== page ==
There exists a small island which is little known in this world… but being situated in the center of a major trading route and complete with vast natural resources …. Ideal climate for agriculture, cultivation of exotic herbs and condiments…. It attracted the attention of nations who were the superpowers at the time. The tiny island nation was attempted to be conquered countless times… But none were able to subdue this land through the art of war. The reason being that this small insignificant looking country had an over 5000 years history and culture that evolved with the test of time…
But none were able to subdue this land through the art of war. The reason being that this small insignificant looking country had an over 5000 years history and culture that evolved with the test of time… and with it a powerful martial art that runs through the very life blood of its countrymen. A fierce fighting style replete with ancient technique… tempered in the iron will of island patriots… fashioned in to an unstoppable martial art. The age of King Ravana which was some 6,000 years ago, is considered to be the time when the art of Angam was at its pinnacle. Ravana was said to be a specialist in pressure point healing. This is evident in the medical writings done by Ravana. The association between Ravana and Angam is so strong it is such that, even today, Angam gurus begin their training only after lighting a lamp in memory of this ancient Sri Lankan King. The art of Angam which was developed for so many thousands of years has done its best in protecting Sri Lanka from its enemies. Ravana is said to have also been a specialist in all forms of Angam. History tells us that he has written several books about it as well. This master in Angam is said to have trained all his soldiers, cavalry and other types of mounted troops in the art of Angam. Ravana is also said to have ruled over many states in southern and central India. To maintain such a large empire, it is obvious that the aid of something as formidable as Angampora was essential. Even now, after all these ages, certain families still have deadly Angam fighting styles names after Ravana, which specifically use pressure points to disable and eliminate ones opponents. The history of angam had never been recorded on an official treatise. However it is a privilege that the technical aspects of angam had been documented by angam warrior clans of Sri Lankan history. All that we have are inconsistent records of instances in history where it has appeared but briefly, only disappear from the books of history leaving gaps as well as a lot of unanswered questions.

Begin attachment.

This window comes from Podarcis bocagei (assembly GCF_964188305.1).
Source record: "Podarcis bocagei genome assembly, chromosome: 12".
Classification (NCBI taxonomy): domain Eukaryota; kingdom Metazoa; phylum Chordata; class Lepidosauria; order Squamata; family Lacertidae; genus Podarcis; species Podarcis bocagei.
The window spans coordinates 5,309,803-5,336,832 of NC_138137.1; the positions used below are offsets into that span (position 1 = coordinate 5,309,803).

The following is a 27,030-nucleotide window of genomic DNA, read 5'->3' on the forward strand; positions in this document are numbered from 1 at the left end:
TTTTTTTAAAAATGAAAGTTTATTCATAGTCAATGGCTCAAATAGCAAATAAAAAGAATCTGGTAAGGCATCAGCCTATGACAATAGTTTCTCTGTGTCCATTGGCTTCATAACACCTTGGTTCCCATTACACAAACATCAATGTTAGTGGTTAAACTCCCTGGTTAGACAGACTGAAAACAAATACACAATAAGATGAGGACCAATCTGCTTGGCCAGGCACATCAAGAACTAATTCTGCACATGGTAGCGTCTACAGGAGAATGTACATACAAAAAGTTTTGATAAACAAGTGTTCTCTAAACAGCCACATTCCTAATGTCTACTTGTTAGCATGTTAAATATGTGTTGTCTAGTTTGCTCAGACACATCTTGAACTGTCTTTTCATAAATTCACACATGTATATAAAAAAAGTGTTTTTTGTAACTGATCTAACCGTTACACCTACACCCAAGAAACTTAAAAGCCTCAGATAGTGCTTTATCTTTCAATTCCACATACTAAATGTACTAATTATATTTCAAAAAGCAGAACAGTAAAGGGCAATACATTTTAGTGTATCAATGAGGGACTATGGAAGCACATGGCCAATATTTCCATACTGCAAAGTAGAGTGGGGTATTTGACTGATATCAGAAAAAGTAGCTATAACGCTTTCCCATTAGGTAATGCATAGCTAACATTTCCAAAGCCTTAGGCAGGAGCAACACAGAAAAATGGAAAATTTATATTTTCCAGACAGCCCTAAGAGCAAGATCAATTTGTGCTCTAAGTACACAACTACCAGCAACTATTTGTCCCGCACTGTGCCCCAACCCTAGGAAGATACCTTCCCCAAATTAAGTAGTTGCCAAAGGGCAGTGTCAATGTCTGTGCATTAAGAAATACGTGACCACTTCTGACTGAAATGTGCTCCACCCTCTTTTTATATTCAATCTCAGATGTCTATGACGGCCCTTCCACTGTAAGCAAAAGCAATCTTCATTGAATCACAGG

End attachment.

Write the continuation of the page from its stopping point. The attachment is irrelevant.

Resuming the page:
Angam is believed to have been a part of the ancient culture of Sri Lanka that dates back to over 10000 years. It had evolved from generation to generation, standing the formidable test of time, and once became an indispensable part of the Sri Lankan way of life. For centuries the country went through most turbulent eras that required it’s rulers to muster defenses with the help of their fellow countrymen, to battle disturbances that came from foreign lands as well as dissention from within. The monarchy maintained a reasonable army that consisted of full time soldiers, but the majority of countrymen were ready to answer the call to arms in the name of king and country. Hence Masters of Angam were scattered throughout the land under whom civilians who engaged in different trade such as farming, potter… etc… also trained in the martial arts for mental and physical discipline as much as to be able to protect their country in a time of need. Out of these schools several managed to be outstanding and make the books of history. After years of insurgency, the foreign invaders managed to divide and conquer the island through trickery. This spelled fatal to the Sri Lankan martial art world, as its new foreign rulers, the appointed governor of Ceylon Robert Brownrigg banned and outlawed the practice of Agam. Extreme measures were taken that included imprisonment, persecution, and an order to shoot in the knees of any known practitioner of the art. During the rule of Sri Lanka by the British, in the year 1818 it has been recorded on official documentation that the practice of the art was banned as part of their initiatives to dampen the efforts of the nation’s patriots to free the country from foreign dominance. In the outset of such times, many (gurus) masters of the art, along with its avid practitioners went underground, and employed various methods of concealing the art in plain sight.